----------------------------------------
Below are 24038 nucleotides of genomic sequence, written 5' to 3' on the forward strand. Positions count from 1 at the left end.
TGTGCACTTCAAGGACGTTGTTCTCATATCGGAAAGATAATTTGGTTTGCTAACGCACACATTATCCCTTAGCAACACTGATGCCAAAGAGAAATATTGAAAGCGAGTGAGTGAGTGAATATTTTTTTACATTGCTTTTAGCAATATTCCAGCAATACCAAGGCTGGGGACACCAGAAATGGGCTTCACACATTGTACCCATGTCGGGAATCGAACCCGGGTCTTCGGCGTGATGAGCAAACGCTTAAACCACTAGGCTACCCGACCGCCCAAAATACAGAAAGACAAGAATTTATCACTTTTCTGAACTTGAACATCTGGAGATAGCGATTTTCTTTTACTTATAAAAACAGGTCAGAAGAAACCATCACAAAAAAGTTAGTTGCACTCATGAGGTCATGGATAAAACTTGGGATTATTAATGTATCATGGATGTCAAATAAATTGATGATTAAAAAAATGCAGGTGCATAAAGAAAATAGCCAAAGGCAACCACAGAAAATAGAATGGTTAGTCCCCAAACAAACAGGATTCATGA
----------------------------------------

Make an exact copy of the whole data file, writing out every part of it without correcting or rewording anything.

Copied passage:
Below are 24038 nucleotides of genomic sequence, written 5' to 3' on the forward strand. Positions count from 1 at the left end.
TGTGCACTTCAAGGACGTTGTTCTCATATCGGAAAGATAATTTGGTTTGCTAACGCACACATTATCCCTTAGCAACACTGATGCCAAAGAGAAATATTGAAAGCGAGTGAGTGAGTGAATATTTTTTTACATTGCTTTTAGCAATATTCCAGCAATACCAAGGCTGGGGACACCAGAAATGGGCTTCACACATTGTACCCATGTCGGGAATCGAACCCGGGTCTTCGGCGTGATGAGCAAACGCTTAAACCACTAGGCTACCCGACCGCCCAAAATACAGAAAGACAAGAATTTATCACTTTTCTGAACTTGAACATCTGGAGATAGCGATTTTCTTTTACTTATAAAAACAGGTCAGAAGAAACCATCACAAAAAAGTTAGTTGCACTCATGAGGTCATGGATAAAACTTGGGATTATTAATGTATCATGGATGTCAAATAAATTGATGATTAAAAAAATGCAGGTGCATAAAGAAAATAGCCAAAGGCAACCACAGAAAATAGAATGGTTAGTCCCCAAACAAACAGGATTCATGA